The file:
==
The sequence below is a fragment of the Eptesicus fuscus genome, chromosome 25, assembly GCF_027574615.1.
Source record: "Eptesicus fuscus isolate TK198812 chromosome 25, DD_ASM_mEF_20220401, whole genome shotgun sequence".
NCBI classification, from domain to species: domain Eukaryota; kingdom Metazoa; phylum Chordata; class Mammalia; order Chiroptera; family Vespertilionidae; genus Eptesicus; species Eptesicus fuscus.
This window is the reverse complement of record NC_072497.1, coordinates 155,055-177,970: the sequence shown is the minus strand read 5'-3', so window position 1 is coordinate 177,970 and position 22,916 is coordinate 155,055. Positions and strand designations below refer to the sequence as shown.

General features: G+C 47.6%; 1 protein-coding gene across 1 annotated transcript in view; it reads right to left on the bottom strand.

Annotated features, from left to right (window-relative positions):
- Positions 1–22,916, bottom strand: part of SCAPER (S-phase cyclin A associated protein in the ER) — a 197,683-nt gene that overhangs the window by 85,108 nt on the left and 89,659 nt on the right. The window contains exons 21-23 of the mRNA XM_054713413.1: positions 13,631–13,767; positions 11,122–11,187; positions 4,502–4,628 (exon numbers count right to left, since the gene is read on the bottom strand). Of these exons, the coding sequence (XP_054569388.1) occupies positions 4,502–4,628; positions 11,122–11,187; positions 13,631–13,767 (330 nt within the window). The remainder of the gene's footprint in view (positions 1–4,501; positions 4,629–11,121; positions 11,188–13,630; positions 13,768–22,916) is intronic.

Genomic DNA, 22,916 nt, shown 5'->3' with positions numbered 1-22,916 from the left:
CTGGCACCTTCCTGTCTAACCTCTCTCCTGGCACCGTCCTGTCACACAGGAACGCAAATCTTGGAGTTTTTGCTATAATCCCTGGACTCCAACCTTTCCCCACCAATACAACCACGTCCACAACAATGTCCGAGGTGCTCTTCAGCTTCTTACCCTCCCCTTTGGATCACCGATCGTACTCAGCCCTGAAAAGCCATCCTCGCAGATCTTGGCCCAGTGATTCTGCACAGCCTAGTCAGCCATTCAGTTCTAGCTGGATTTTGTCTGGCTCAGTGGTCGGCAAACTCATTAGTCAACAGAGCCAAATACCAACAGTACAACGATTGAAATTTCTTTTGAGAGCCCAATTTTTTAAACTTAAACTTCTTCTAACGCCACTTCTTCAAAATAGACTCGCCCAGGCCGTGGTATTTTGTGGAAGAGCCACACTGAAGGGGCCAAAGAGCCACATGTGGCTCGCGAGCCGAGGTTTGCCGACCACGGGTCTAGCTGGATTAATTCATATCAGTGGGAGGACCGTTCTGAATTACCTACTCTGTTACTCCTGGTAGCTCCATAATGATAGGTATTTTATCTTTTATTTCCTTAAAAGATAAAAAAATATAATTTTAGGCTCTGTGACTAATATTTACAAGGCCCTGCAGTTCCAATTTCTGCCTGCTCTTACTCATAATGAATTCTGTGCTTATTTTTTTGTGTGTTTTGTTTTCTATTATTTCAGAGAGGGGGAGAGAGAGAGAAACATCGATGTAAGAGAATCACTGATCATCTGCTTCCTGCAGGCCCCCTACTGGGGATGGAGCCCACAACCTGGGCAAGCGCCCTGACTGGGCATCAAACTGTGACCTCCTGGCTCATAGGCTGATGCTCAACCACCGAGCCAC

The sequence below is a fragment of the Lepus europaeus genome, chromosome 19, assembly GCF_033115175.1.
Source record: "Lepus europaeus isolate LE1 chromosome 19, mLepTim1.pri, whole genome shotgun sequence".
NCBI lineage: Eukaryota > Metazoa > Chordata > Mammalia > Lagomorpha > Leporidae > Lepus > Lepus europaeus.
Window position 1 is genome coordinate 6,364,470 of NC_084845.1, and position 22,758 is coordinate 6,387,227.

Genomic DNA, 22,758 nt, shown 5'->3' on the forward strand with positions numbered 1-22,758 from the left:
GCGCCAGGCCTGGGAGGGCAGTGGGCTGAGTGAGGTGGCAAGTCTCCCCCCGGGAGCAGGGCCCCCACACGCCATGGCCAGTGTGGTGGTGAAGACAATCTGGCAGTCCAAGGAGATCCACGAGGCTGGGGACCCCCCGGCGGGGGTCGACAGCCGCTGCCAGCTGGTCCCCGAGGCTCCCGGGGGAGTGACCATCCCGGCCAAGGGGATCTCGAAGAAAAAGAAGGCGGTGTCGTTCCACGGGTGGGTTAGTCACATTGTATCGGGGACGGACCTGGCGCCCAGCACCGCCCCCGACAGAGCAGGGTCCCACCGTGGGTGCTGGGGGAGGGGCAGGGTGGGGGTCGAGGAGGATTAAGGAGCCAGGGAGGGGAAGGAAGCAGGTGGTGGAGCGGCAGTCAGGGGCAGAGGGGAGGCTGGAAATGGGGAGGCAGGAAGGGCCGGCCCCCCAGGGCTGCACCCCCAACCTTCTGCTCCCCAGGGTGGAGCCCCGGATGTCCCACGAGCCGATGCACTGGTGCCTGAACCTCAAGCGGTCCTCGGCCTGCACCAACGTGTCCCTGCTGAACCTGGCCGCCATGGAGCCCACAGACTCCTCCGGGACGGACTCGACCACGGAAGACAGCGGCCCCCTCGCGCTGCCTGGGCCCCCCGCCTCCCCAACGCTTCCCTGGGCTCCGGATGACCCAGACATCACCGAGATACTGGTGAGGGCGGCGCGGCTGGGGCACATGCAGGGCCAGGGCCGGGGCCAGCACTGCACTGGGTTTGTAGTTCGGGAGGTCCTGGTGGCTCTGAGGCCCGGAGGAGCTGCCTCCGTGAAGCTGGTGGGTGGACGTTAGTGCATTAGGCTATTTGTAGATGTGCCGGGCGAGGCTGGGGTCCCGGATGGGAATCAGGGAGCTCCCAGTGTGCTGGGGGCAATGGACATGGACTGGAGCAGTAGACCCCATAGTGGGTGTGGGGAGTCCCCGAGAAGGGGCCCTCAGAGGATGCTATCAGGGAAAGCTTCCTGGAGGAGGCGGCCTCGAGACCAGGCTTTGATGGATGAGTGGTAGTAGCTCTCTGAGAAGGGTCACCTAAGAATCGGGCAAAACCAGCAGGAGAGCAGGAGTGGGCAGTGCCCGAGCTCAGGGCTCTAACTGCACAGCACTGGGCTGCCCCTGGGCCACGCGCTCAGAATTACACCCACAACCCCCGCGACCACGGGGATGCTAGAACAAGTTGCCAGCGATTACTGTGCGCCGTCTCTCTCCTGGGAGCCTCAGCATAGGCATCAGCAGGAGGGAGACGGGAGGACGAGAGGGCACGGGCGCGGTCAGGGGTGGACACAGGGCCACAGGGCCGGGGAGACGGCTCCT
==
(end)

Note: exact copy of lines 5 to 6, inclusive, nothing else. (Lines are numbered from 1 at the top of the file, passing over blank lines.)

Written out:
General features: G+C 47.6%; 1 protein-coding gene across 1 annotated transcript in view; it reads right to left on the bottom strand.

Annotated features, from left to right (window-relative positions):